by KB Meniado

Andres Bonifacio has never been my top answer for whenever somebody asks me who my favorite Filipino hero is. (Don’t worry; it’s not Manny Pacquiao, either.) Frankly, there was just too much Jose Rizal in the environment I grew up in, ending up with me having only a shallow grasp of what Bonifacio’s story was. Of course, I knew he was the Supremo, the father of the Philippine revolution, but when I picked up What Kids Should Know About Andres and the Katipunan (written by Weng Cahiles, illustrated by Isa Natividad), I found out, well, how cool he actually was.

THE STORY

Who was Andres Bonifacio? How was Andres as a brother, a husband, and as a revolutionary leader? Here is a handy reference for children on the life of the Supremo and the Katipunan.

Sino si Andres Bonifacio? Paano si Andres umasal bilang kapatid, asawa, at pinuno ng rebolusyon? Narito ang isang madaling sanggunian para sa mga bata tungkol sa buhay ng Supremo at ng Katipunan. / Get a copy: Adarna House

WHAT I LIKED

Written in a tone that would engage any reader at any age, the book talks about the secrets of the Katipunan (or the Kataastaasan Kagalanggalang na Katipunan ng Mga Anak ng Bayan) and also reveals possibly never-before shared details of Bonifacio’s personal life—how he was as a brother, a family man and a leader.

For example, I loved finding out that the Supremo was a reader himself! And that the Katipuneros had secret handshakes they used when meeting in public to distinguish themselves as members of the KKK.

The art was also something I enjoyed a lot that I thought I would *gasp* cut out a couple of them to make into a collage. They complimented the narrative so well it was a breeze to finish the book in an hour.

The bonus? There were also activities for kids after every chapter and even though I’m already almost 25, you bet I still made my own Katipunan flag and cracked that code, Katipunan writing system-style.

tl;dr

Ask me who my new favorite hero is. But you already probably know, thanks to What Kids Should Know About Andres. ☁

GIVEAWAY!

We have two (2) signed copies waiting for you! Answer the question “Who is your hero and why?” in the comments section below. Winners shall be chosen by the 31st of July. Good luck!

UPDATE: Congratulations to Jesse Aspril and Kathryn Anne Hilario! Email hello@bookbed.org. Thanks to everyone who joined the giveaway. Until the next one! ☁

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9 replies on “Bookbed reviews: ‘What Kids Should Know About Andres and the Katipunan’ (plus a giveaway!)

  1. Just like you, I used to answer Jose Rizal. Who would not choose him–intelligent, brave, plus he’s not into killing people. However, I learned that Andres Bonifacio’s legacy is far greater than Rizal’s. He taught us, Filipinos, to ACT and not just ASK for reform. He showed us that through collective actions, we can win, no matter how big our enemy is. We should be like Andres, we should.

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  2. Carancal, the tiny boy from a Filipino myth, is my hero because he is brave and he thinks so quick.

    And he has made reading and listening to stories quite attractive to kids of this generation. Walang kupas!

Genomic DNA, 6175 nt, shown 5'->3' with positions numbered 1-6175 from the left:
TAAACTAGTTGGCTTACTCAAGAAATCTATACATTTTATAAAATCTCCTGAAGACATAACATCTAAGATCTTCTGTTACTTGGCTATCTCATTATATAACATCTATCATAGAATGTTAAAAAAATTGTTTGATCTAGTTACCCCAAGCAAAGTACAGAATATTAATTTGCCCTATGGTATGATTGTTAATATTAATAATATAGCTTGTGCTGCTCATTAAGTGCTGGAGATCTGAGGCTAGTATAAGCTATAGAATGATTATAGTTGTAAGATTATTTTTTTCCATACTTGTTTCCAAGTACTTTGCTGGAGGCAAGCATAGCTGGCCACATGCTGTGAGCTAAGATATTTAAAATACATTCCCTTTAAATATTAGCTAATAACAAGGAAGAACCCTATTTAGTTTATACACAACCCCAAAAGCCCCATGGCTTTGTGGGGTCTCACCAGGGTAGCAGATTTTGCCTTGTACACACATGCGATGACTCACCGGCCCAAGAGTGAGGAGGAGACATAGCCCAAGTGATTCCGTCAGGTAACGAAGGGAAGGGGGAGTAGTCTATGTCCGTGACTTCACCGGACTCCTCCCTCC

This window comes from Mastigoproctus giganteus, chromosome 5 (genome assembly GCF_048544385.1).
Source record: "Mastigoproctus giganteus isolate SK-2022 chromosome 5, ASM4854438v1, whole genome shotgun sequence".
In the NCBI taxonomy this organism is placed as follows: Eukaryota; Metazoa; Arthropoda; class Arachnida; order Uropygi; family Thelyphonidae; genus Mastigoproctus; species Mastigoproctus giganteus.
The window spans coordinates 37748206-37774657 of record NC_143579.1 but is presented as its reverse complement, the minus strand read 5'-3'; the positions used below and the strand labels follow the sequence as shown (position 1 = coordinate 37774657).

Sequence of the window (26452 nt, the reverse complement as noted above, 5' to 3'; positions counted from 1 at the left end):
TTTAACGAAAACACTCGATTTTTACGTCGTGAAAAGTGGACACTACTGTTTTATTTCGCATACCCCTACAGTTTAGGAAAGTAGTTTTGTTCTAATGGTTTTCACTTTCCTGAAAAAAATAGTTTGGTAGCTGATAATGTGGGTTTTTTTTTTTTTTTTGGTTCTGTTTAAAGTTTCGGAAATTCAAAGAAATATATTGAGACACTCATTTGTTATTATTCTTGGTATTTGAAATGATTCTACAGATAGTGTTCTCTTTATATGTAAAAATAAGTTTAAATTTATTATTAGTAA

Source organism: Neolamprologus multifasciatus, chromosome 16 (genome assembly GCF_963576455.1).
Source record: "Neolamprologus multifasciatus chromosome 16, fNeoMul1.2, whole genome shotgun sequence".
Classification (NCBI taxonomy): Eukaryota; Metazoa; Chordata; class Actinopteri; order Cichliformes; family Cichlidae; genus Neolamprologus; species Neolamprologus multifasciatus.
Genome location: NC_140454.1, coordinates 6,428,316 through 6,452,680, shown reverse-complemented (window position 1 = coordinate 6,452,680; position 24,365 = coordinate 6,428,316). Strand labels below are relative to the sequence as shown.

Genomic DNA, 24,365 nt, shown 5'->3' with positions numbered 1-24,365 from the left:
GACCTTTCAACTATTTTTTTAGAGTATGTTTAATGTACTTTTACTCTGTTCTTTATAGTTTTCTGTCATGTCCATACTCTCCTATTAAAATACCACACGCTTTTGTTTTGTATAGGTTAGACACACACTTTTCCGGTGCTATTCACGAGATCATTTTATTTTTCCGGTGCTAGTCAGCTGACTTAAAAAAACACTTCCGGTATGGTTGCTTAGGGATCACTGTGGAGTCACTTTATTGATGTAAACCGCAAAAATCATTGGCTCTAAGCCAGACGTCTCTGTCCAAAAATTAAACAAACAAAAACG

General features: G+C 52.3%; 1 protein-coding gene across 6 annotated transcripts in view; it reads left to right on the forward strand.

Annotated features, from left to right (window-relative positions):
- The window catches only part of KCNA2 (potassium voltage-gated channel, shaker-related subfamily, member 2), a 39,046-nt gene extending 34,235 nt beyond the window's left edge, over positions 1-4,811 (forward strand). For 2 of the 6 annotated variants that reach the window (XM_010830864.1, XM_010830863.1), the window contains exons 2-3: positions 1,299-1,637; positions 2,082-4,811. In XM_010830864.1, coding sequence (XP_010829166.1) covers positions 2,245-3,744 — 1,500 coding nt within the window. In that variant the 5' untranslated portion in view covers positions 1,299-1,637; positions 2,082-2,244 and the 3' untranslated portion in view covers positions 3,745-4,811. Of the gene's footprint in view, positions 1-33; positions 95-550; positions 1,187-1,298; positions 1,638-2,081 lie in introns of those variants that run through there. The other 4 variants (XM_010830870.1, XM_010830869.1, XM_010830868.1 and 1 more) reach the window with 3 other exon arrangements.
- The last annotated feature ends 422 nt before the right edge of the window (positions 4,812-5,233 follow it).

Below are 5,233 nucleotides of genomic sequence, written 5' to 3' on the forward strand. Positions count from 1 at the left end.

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  3. My hero since then is Andres Bonifacio. Kahit na mostly ang tinuturo sa school ay si Jose Rizal. Why? Kasi Very ideal para sakin si Gat Andres Bonifacio, sixa ang nagtaguyod sa mga kapatid niya ng mamatay ang kanyang mga magulang. At nagkaroon siya ng sariling sikap sa pag-aaral (self study). At higit sa lahat ang kagustuhan niyang makalaya ang bansa. Dapat tularan si Andres Bonifacio, dahil ipinakita nya na hindi hadlang ang kahirapan o anumang problemang kinaharap niya upang makamtan ang ating mga inaasam. Basta’t para sa nakakarami at pagmamahal sa Inang Bayan dapat handa tayong maging gaya ni Andres Bonifacio. My hero.

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  4. Kung ang kahulugan ng bayani ay taong nagbuwis ng buhay alang-alang sa kapakanan ng bansa, si Jose Rizal pa rin ang mananatiling una sa aking listahan, hindi dahil sa sumasabay lamang ako sa pasya ng nakararami kundi naniniwala pa rin akong ang mga bagay-bagay sa mundo ay nadadala pa rin sa mahinahong paraang kagaya ng kanyang ginawa. Kasalungat ng ugali ko ang mahinahong pagkatao ni Rizal. Ako ‘yong tipong katulad ni Bonifacio na sumusugod sa anumang laban, na magkaminsan nawawala na sa tamang katwiran dahil lamang sa kagustuhang gumulong ang hustisya. Hindi ko sinasabing “warfreak” siya subalit kung may iba pa namang paraan sa ipagkakamit ng karapatan at kalayaan na hindi na madadamay ang iba, ‘yon siguro ang pinamabuting gawin.

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  5. The soldiers who fought during the war are my heroes. We may not know all of them by their names or what kind of life they have lived before the war, but one thing is for sure, they have fought hard and sacrificed their lives defending our country and our freedom. We ought them big time.

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  6. Whenever people ask me who my hero is, my immediate response has always been my Mom. She is Wonder Woman and Mother Teresa rolled into one and though we may have our differences, at the end of the day it’s her who I can always count on. A real-life superhero, she is.

    Next to her, it would have to be my students. They are insane (!!! for emphasis), but lo and behold, they help me keep my sanity. The one thing about heroes is that they rarely know nor see how they save you–that’s how it works for me and my students.

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